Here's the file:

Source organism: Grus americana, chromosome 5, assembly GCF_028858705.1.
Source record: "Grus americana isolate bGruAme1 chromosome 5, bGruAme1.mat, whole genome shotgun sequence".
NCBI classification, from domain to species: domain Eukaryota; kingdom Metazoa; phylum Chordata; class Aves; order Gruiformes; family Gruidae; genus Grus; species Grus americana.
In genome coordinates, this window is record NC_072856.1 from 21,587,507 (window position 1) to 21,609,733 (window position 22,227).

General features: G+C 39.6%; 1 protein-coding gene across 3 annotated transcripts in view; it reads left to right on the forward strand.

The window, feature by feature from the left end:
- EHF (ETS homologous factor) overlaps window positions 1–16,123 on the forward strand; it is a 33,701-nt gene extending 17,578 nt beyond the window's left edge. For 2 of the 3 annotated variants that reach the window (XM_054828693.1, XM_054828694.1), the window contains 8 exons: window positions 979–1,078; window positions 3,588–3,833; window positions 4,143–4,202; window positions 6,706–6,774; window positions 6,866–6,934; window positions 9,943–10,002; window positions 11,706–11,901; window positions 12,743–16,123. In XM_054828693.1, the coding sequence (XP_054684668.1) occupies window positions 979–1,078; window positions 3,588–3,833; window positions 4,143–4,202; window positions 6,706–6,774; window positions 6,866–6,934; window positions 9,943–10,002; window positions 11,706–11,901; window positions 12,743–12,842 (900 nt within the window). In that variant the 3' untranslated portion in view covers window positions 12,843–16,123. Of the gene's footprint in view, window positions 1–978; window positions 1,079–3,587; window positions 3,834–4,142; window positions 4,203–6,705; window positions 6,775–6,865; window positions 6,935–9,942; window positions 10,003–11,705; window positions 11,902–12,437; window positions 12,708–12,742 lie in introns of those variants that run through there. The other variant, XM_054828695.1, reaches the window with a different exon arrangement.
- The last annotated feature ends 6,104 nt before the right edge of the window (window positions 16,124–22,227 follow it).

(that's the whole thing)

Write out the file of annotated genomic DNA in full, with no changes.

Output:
Source organism: Grus americana, chromosome 5, assembly GCF_028858705.1.
Source record: "Grus americana isolate bGruAme1 chromosome 5, bGruAme1.mat, whole genome shotgun sequence".
NCBI classification, from domain to species: domain Eukaryota; kingdom Metazoa; phylum Chordata; class Aves; order Gruiformes; family Gruidae; genus Grus; species Grus americana.
In genome coordinates, this window is record NC_072856.1 from 21,587,507 (window position 1) to 21,609,733 (window position 22,227).

General features: G+C 39.6%; 1 protein-coding gene across 3 annotated transcripts in view; it reads left to right on the forward strand.

The window, feature by feature from the left end:
- EHF (ETS homologous factor) overlaps window positions 1–16,123 on the forward strand; it is a 33,701-nt gene extending 17,578 nt beyond the window's left edge. For 2 of the 3 annotated variants that reach the window (XM_054828693.1, XM_054828694.1), the window contains 8 exons: window positions 979–1,078; window positions 3,588–3,833; window positions 4,143–4,202; window positions 6,706–6,774; window positions 6,866–6,934; window positions 9,943–10,002; window positions 11,706–11,901; window positions 12,743–16,123. In XM_054828693.1, the coding sequence (XP_054684668.1) occupies window positions 979–1,078; window positions 3,588–3,833; window positions 4,143–4,202; window positions 6,706–6,774; window positions 6,866–6,934; window positions 9,943–10,002; window positions 11,706–11,901; window positions 12,743–12,842 (900 nt within the window). In that variant the 3' untranslated portion in view covers window positions 12,843–16,123. Of the gene's footprint in view, window positions 1–978; window positions 1,079–3,587; window positions 3,834–4,142; window positions 4,203–6,705; window positions 6,775–6,865; window positions 6,935–9,942; window positions 10,003–11,705; window positions 11,902–12,437; window positions 12,708–12,742 lie in introns of those variants that run through there. The other variant, XM_054828695.1, reaches the window with a different exon arrangement.
- The last annotated feature ends 6,104 nt before the right edge of the window (window positions 16,124–22,227 follow it).